There are many reasons why a parent might decide to permanently move away from their current city, state, or even outside of the United States following a divorce. These reasons could include a better job prospect, health related issues of the parent or the child(ren), educational opportunities, immigration problems, safety, the availability of support from extended family members with raising the child(ren), and other reasons. Often times this means separating the child(ren) from the other parent. If the other parent is in agreement, the process is much easier and simply requires a written agreement with certain specific provisions. However, if the other parent does not agree, then the relocating parent must petition the court for authority to move away. Florida Statute § 61.13001 provides the standards and requirements the relocating and the non-relocating parent must comply with when a relocation issues arises. Relocation is generally defined as relocating to a residence (for more than 60 days) which is at least 50 miles away from your current residence. If you need assistance with relocation related issues, please contact one of the attorneys at Richard A. Schurr, P.A. at (305) 204-4924.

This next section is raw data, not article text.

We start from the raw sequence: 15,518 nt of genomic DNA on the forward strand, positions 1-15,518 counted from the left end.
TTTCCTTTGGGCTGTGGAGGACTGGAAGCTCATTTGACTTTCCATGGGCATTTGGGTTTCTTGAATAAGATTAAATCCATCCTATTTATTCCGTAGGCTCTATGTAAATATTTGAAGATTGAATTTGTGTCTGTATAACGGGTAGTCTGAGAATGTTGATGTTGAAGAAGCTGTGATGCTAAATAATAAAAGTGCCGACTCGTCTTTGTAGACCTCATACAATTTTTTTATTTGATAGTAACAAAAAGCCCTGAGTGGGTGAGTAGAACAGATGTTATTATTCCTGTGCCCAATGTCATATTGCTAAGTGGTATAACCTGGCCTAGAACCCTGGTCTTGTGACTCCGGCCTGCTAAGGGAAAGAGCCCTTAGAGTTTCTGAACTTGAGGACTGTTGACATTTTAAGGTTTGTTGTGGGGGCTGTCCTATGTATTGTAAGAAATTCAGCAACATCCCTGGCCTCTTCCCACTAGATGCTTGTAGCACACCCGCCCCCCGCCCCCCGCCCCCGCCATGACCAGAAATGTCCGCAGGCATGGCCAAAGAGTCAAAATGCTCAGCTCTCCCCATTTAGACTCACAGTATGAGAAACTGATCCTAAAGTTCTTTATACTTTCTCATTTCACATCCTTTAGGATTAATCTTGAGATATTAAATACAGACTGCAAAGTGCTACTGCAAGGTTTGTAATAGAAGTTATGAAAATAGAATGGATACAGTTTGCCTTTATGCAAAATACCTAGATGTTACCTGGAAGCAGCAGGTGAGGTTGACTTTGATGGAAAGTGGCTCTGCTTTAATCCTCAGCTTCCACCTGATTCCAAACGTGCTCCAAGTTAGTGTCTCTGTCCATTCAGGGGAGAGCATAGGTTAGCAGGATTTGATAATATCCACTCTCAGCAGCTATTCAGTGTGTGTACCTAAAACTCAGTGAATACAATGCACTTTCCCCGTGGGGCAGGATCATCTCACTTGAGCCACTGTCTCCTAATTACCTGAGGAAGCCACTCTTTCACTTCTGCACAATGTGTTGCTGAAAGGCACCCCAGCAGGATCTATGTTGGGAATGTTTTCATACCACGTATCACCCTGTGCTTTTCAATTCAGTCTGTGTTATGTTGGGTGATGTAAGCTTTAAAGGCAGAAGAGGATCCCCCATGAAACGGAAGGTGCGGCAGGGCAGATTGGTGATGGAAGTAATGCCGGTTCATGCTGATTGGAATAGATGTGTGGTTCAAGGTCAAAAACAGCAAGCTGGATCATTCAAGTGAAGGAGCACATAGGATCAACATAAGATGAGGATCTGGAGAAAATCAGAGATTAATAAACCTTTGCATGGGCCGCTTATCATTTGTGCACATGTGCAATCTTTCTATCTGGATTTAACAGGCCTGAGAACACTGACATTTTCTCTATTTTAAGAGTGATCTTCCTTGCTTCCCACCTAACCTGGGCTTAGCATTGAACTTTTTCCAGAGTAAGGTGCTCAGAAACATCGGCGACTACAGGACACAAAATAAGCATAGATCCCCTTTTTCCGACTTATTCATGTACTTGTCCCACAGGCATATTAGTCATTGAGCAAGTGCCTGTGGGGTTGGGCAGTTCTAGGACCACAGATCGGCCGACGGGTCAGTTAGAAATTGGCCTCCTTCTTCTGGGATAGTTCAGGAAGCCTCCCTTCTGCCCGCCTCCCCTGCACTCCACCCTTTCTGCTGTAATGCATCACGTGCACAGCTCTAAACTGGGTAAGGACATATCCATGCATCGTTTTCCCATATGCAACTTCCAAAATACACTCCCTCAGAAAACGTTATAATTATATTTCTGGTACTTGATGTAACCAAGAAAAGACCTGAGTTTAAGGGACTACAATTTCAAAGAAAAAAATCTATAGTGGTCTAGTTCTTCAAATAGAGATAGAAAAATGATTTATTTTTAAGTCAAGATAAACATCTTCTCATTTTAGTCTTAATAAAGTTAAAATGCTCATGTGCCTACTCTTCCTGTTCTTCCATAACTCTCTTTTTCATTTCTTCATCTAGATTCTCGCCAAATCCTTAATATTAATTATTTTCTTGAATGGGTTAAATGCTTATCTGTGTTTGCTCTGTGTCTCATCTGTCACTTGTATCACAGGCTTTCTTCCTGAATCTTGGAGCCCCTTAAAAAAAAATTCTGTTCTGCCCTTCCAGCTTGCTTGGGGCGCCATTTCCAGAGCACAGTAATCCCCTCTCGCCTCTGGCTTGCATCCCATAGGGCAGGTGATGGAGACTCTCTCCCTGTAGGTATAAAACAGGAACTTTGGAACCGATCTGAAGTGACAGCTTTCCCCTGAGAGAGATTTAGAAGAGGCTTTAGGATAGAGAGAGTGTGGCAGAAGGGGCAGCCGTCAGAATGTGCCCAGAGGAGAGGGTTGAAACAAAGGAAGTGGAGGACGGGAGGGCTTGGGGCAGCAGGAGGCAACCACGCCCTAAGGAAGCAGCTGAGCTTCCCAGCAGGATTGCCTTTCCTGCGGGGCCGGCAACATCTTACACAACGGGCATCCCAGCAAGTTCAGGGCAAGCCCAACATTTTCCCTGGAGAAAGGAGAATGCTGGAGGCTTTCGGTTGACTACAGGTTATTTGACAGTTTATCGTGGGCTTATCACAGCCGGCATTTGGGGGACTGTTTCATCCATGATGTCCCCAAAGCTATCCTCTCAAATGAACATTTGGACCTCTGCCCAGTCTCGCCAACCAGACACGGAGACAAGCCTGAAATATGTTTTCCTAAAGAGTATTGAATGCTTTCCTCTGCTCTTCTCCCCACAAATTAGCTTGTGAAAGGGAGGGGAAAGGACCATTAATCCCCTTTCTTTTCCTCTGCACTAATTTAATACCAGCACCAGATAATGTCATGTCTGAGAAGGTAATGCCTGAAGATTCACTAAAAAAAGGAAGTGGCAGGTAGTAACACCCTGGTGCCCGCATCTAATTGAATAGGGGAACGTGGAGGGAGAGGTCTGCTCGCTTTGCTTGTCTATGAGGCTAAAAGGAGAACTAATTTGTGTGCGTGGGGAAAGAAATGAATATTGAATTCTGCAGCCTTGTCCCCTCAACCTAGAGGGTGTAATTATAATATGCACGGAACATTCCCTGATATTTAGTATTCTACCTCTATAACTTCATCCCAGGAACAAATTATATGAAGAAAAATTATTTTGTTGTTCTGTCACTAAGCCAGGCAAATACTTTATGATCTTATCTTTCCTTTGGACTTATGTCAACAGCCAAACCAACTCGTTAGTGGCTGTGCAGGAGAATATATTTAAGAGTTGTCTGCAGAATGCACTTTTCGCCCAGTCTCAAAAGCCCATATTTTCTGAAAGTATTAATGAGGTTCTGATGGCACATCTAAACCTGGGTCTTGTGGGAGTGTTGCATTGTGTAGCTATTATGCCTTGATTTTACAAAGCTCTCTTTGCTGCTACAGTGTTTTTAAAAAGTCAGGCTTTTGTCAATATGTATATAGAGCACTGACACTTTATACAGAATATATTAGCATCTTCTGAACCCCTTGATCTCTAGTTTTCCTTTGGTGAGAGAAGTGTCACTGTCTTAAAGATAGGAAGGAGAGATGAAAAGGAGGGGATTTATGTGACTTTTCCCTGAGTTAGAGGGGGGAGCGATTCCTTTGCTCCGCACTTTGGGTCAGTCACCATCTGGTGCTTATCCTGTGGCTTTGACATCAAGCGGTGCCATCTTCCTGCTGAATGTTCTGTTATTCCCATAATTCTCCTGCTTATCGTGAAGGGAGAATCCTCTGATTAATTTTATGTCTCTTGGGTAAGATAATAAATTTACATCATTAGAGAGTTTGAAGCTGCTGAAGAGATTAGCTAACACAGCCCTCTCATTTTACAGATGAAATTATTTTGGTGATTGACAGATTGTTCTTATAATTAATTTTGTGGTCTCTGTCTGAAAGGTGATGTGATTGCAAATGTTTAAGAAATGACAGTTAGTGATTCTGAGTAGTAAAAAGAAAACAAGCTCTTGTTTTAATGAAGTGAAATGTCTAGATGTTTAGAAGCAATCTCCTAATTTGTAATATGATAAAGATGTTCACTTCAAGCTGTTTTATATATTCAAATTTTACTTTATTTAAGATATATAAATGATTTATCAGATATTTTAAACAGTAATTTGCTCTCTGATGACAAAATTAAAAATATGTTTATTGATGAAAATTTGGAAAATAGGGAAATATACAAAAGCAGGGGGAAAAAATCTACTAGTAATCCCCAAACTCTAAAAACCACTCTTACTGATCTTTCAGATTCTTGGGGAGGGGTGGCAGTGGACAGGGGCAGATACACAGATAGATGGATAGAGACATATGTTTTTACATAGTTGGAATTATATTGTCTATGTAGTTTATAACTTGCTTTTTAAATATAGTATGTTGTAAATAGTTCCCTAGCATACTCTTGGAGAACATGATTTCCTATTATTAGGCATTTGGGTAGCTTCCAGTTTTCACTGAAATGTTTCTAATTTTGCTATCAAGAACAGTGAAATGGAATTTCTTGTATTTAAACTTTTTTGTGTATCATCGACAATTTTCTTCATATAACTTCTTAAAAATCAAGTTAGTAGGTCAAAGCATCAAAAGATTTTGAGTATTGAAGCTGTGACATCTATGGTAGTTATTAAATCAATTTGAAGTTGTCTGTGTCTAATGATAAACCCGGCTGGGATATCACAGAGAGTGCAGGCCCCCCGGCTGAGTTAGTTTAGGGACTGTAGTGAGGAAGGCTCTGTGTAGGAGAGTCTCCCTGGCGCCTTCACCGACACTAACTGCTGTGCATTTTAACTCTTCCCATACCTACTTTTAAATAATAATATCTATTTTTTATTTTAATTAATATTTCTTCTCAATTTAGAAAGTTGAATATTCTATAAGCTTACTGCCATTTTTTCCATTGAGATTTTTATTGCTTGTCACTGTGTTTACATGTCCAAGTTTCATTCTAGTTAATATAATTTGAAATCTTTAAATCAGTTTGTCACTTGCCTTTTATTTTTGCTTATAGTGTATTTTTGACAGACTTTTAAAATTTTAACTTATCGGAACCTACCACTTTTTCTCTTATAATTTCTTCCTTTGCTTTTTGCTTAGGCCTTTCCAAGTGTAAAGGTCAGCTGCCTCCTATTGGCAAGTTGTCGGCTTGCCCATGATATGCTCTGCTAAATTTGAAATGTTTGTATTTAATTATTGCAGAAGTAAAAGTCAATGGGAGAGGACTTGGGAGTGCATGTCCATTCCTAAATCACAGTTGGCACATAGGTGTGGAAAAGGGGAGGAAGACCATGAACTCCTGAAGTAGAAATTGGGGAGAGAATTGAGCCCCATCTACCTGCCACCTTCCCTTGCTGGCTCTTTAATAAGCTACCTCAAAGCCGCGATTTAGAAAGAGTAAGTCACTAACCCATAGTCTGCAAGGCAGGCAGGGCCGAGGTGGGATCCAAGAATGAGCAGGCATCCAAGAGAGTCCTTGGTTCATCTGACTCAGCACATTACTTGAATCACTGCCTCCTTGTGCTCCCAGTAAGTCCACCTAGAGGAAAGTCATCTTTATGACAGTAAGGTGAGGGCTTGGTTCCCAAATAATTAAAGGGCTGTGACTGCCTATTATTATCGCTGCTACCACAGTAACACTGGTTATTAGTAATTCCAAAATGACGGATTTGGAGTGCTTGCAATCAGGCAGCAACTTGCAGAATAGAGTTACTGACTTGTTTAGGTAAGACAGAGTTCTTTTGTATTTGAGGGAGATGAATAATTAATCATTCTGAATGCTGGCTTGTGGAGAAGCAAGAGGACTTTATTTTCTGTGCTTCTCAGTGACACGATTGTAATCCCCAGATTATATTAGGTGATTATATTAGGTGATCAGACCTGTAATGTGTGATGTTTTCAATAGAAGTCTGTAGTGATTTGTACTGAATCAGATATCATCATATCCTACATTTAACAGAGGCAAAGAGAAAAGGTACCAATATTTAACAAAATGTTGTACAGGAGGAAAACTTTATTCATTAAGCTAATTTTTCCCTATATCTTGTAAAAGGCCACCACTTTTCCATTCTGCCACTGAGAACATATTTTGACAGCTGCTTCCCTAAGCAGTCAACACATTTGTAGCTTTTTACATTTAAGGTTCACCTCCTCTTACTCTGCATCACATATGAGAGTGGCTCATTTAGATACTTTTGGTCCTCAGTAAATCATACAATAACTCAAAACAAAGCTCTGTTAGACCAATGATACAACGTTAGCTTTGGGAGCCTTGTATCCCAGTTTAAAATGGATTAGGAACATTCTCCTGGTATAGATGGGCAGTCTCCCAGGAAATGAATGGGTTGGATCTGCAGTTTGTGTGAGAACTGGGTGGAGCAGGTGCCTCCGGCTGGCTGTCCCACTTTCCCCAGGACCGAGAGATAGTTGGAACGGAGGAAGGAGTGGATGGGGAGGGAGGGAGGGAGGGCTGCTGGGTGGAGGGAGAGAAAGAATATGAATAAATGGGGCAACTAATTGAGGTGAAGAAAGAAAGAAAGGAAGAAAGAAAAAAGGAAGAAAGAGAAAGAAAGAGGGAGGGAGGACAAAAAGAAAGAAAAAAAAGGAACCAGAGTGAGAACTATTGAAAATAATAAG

Is Alimony Taxable?
Historically, the payor spouse was entitled to an income tax deduction for alimony payments actually made, and the recipient spouse was required to pay income taxes on alimony payments actually received. However, under the 2018 Tax Cuts and Jobs Act, any agreement between the parties, or judgments entered by the courts as to alimony payments, after December 31, 2018, will not permit the payor spouse to take an income tax deduction for alimony payments actually paid, and the new law will not require the recipient spouse to pay income taxes on the alimony payments actually received.
If you have any questions about the new law, contact Richard A. Schurr, P.A. at 305-204-4924 to speak with an attorney.
Representing Business Owners in Divorce Cases: